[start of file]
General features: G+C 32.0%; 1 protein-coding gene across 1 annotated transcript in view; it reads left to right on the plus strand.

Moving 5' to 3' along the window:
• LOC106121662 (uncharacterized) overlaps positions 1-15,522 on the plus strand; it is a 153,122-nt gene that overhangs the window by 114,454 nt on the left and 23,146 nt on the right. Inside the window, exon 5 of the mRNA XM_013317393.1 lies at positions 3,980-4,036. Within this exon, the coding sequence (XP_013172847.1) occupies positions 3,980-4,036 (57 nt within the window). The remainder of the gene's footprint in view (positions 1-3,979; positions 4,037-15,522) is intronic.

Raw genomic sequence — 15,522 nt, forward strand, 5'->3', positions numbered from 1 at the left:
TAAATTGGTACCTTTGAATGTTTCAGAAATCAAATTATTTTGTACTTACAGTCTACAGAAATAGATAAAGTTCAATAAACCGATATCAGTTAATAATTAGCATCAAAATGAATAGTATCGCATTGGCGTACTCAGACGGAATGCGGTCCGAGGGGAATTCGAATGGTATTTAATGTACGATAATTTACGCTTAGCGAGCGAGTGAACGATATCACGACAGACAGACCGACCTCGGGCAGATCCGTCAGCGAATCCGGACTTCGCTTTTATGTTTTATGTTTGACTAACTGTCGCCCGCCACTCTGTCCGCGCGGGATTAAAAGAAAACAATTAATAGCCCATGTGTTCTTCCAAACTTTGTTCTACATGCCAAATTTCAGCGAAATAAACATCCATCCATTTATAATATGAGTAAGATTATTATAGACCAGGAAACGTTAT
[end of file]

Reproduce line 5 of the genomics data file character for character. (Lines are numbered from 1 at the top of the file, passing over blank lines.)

TAAATTGGTACCTTTGAATGTTTCAGAAATCAAATTATTTTGTACTTACAGTCTACAGAAATAGATAAAGTTCAATAAACCGATATCAGTTAATAATTAGCATCAAAATGAATAGTATCGCATTGGCGTACTCAGACGGAATGCGGTCCGAGGGGAATTCGAATGGTATTTAATGTACGATAATTTACGCTTAGCGAGCGAGTGAACGATATCACGACAGACAGACCGACCTCGGGCAGATCCGTCAGCGAATCCGGACTTCGCTTTTATGTTTTATGTTTGACTAACTGTCGCCCGCCACTCTGTCCGCGCGGGATTAAAAGAAAACAATTAATAGCCCATGTGTTCTTCCAAACTTTGTTCTACATGCCAAATTTCAGCGAAATAAACATCCATCCATTTATAATATGAGTAAGATTATTATAGACCAGGAAACGTTAT